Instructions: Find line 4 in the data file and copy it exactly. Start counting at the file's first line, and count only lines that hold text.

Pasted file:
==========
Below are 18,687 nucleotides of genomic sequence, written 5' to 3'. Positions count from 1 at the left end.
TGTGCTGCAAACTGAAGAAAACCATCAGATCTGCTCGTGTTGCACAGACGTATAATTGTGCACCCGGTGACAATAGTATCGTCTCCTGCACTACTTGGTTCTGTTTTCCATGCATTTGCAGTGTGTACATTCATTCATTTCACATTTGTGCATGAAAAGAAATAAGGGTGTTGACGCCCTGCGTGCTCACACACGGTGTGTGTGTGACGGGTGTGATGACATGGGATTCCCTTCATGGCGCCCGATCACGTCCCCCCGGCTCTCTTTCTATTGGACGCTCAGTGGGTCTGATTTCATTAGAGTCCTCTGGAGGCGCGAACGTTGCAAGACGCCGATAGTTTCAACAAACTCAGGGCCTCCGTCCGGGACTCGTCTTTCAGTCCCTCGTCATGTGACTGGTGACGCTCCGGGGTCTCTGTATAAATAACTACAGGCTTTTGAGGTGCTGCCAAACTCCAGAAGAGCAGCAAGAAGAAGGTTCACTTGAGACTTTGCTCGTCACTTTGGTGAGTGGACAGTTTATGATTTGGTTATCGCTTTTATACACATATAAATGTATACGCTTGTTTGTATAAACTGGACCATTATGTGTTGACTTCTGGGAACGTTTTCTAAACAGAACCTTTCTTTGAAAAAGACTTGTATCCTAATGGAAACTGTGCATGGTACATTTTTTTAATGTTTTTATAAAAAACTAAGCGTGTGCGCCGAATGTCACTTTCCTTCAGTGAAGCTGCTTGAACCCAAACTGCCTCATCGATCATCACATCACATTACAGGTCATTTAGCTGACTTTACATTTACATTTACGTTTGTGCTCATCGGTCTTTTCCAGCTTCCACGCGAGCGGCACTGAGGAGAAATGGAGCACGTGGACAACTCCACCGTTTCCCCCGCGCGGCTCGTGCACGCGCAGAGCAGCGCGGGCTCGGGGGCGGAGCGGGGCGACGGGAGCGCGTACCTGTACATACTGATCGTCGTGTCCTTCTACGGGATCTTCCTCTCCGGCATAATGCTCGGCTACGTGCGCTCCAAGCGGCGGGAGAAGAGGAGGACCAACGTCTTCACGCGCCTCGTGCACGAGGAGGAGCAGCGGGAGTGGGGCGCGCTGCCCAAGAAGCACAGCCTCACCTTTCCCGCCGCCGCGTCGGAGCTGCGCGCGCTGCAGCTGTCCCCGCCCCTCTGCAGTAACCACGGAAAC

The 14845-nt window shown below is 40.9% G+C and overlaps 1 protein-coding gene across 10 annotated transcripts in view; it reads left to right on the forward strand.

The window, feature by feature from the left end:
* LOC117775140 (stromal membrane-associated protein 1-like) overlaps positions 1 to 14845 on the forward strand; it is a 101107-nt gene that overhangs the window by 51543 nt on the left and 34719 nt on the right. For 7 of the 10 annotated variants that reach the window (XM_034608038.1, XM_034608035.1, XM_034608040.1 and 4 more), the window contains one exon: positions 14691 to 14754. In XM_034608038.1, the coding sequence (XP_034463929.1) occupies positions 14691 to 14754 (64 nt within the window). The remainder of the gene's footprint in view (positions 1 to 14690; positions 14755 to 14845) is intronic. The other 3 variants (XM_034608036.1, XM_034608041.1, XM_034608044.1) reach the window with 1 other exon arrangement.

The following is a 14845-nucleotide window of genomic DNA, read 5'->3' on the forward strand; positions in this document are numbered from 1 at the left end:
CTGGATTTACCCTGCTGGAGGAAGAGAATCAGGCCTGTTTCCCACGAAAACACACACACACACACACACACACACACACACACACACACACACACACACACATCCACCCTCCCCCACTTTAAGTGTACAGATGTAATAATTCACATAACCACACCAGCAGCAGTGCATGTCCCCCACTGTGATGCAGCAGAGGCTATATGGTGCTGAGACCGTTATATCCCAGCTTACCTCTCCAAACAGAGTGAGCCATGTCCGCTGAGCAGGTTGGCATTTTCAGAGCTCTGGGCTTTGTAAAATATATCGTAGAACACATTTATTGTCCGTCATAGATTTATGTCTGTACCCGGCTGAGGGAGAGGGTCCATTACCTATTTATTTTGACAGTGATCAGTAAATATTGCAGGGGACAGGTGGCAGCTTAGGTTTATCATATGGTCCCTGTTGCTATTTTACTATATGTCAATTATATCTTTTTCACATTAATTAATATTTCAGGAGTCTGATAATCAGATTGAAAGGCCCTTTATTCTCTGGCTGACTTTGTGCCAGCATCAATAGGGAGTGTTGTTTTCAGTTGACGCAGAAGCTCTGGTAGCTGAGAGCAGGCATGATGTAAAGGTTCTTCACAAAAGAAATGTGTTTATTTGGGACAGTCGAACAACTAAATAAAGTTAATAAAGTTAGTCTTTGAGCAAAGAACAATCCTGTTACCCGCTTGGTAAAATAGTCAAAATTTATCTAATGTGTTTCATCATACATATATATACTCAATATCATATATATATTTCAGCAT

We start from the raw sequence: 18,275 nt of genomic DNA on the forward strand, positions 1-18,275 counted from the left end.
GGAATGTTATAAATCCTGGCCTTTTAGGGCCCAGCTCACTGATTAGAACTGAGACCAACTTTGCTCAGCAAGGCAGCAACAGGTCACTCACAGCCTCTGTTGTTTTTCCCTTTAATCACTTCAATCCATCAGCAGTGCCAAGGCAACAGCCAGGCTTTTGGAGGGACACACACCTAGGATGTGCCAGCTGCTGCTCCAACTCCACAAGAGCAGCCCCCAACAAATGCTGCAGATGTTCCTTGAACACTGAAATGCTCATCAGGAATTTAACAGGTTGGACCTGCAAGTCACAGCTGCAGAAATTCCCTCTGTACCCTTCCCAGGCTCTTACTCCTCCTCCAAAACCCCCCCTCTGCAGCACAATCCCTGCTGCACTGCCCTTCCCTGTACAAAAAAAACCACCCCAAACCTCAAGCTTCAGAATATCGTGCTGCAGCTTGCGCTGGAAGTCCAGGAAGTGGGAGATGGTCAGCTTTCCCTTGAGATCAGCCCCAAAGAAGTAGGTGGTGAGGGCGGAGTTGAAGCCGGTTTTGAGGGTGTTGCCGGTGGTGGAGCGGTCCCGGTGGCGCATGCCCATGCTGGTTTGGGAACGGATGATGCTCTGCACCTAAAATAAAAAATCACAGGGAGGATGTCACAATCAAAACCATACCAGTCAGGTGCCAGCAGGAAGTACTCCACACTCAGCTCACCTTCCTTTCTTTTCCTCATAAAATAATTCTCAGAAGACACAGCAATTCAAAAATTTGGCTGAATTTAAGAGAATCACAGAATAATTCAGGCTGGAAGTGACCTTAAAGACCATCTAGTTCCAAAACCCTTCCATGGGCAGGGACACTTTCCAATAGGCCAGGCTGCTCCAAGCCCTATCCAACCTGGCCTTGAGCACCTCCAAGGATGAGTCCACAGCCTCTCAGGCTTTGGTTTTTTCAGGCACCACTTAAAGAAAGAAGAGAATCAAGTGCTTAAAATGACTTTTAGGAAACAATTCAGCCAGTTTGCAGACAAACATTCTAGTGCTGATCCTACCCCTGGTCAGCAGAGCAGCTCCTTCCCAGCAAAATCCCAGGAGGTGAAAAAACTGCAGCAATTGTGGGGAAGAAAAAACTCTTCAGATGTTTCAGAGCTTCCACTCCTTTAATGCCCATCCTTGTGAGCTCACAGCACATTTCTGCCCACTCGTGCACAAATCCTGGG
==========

The window, feature by feature from the left end: